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Effect of progesterone on GnRH-mediated LH release, oocyte quality, and fertility in cattle



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The objective was to investigate the effects of progesterone (P4) on luteinizing hormone (LH) release, follicle development, and oocyte competence in cattle. We tested the general hypotheses that: 1) The suppressive effect of P4 on gonadotrophin releasing hormone (GnRH)-mediated LH release can be overcome by increasing GnRH dose or pre-treatment with estradiol (E2); and 2) a shorter period of P4 exposure during the growing phase of the ovulatory follicle improves oocyte competence and fertility after fixed-time artificial insemination or superstimulation in cattle. In the first experiment, heifers (n=22) were treated with 100 or 200 µg of GnRH or pretreated with E2 prior to administration of GnRH during high or low circulating P4 concentrations to characterize LH release (Chapter 2). Increasing the dose of GnRH did not alter LH secretion; however, E2 pretreatment overcame the suppressive effect of high P4 on LH secretion. Cattle with lower (n=11) P4 concentrations had higher circulating LH concentrations than those with higher P4 concentrations (n=11), and tended to have higher ovulation rates. Two experiments were conducted to determine the effect of the duration of P4 exposure during the ovulatory wave on fertility followed fixed-time artificial insemination or superstimulation. In the first experiment (Chapter 3), the dominant follicle was allowed to grow for 3 days (n=181) or 6 days (n=184). Six days of growth resulted in a larger dominant follicle, but in both groups, ovulatory follicles had similar capacities to ovulate and establish pregnancy. In the second experiment (Chapter 4), multiple follicles were allowed to grow for 3 or 6 days by 8 or 14 injections of FSH (at 12-hour intervals). There was no difference between groups for ovulation rate or total ova/embryo recovery rate. Although the 3-day group had higher embryo quality at slaughter (4 days after insemination), further development (7, 9, and 10 days after insemination) did not differ among groups. The effect of FSH starvation following 4 days of FSH treatment (Chapter 4) resulted in loss of ovulatory capability. Overall, a shorter duration of P4 exposure during ovulatory follicle growth did not improve fertility after fixed-time AI or oocyte competence after superstimulation.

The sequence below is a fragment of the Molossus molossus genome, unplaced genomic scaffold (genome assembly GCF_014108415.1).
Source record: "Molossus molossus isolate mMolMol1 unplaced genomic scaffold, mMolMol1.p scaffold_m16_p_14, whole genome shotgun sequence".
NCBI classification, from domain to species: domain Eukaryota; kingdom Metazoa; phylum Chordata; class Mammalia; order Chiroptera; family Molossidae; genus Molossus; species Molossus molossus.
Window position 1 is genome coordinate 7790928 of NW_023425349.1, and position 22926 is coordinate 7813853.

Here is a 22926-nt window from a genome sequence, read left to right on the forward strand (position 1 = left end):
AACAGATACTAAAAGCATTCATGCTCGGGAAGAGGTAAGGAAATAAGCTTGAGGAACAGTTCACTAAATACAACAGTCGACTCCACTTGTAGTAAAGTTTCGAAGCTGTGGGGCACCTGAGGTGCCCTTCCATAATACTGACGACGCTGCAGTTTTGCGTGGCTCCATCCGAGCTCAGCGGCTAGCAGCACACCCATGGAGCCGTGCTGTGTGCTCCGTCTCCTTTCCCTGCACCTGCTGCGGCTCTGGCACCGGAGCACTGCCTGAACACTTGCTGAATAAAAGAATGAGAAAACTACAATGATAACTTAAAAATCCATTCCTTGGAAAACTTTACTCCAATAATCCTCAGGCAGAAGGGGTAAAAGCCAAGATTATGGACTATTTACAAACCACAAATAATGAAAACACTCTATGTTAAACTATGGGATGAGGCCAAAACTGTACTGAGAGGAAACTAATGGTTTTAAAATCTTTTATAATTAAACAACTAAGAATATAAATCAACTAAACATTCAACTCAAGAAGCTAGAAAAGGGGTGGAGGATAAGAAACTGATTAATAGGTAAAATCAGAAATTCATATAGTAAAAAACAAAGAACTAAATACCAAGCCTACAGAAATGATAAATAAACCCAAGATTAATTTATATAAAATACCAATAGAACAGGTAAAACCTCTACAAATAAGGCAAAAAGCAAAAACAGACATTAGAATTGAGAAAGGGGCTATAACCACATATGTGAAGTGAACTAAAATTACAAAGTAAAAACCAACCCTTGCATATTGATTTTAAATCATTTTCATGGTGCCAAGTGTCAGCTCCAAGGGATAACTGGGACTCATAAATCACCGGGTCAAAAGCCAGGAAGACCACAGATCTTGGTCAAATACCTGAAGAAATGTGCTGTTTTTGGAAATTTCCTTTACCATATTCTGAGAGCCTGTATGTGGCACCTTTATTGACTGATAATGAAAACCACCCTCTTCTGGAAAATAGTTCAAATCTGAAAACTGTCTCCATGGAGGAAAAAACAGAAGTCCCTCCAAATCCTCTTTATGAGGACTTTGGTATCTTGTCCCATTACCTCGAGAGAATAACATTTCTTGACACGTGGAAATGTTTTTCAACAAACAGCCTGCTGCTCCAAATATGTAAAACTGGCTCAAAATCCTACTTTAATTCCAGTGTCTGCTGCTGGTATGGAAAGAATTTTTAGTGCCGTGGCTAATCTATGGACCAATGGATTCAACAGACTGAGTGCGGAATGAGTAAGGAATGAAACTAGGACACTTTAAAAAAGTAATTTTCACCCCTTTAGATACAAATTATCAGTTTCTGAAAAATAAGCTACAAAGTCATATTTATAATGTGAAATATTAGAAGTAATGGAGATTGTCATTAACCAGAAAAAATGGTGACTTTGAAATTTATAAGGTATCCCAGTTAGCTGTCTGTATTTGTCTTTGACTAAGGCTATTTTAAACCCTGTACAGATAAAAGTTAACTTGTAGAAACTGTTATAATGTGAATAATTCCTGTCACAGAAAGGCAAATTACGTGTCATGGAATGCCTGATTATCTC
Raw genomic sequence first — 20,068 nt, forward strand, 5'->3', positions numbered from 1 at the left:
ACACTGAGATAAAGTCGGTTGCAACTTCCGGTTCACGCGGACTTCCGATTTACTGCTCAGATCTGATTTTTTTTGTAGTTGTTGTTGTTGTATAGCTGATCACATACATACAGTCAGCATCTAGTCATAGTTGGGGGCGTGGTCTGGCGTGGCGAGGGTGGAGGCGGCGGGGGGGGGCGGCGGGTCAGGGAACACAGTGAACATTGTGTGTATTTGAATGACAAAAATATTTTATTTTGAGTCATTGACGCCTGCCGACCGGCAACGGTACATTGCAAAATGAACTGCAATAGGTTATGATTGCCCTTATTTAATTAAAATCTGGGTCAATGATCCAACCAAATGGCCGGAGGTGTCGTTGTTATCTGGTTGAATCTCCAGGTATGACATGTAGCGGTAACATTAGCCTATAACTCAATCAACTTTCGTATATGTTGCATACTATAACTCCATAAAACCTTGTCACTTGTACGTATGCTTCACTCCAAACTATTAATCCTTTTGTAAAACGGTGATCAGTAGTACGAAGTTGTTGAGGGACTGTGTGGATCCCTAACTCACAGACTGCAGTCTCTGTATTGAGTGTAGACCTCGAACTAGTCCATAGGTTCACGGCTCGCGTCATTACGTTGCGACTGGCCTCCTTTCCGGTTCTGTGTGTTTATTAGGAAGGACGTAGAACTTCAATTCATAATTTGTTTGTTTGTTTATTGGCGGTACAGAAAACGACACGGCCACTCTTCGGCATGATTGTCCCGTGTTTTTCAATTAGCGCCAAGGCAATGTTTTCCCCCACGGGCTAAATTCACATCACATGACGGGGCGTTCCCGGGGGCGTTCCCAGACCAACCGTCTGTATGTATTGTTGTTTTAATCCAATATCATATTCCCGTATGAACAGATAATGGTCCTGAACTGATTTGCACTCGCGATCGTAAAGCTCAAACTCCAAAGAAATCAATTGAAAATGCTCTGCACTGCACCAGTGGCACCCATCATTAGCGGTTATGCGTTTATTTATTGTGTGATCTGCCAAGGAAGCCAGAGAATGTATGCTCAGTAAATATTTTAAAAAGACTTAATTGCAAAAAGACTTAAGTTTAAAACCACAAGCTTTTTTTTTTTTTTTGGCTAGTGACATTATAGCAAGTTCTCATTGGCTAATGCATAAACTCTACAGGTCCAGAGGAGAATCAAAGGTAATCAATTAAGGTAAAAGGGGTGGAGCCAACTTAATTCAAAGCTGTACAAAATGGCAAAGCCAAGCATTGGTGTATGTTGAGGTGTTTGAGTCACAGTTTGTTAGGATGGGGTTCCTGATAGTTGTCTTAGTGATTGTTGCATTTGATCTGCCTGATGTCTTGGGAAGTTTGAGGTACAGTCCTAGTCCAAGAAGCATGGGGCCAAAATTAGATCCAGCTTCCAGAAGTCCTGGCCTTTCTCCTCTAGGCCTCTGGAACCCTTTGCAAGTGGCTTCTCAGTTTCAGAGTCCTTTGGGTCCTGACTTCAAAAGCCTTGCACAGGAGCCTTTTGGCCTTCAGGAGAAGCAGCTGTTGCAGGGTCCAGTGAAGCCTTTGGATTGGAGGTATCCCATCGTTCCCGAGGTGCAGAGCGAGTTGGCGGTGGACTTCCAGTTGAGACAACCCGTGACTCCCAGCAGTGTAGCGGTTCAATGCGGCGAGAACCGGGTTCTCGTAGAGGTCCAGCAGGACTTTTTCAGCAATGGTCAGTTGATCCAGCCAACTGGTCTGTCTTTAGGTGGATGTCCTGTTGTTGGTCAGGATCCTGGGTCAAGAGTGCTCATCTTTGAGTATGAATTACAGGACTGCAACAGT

cattle, fertility, follicle, GnRH, LH, pregnancy rate, progesterone



Master of Science (M.Sc.)


Veterinary Biomedical Sciences


Veterinary Biomedical Sciences


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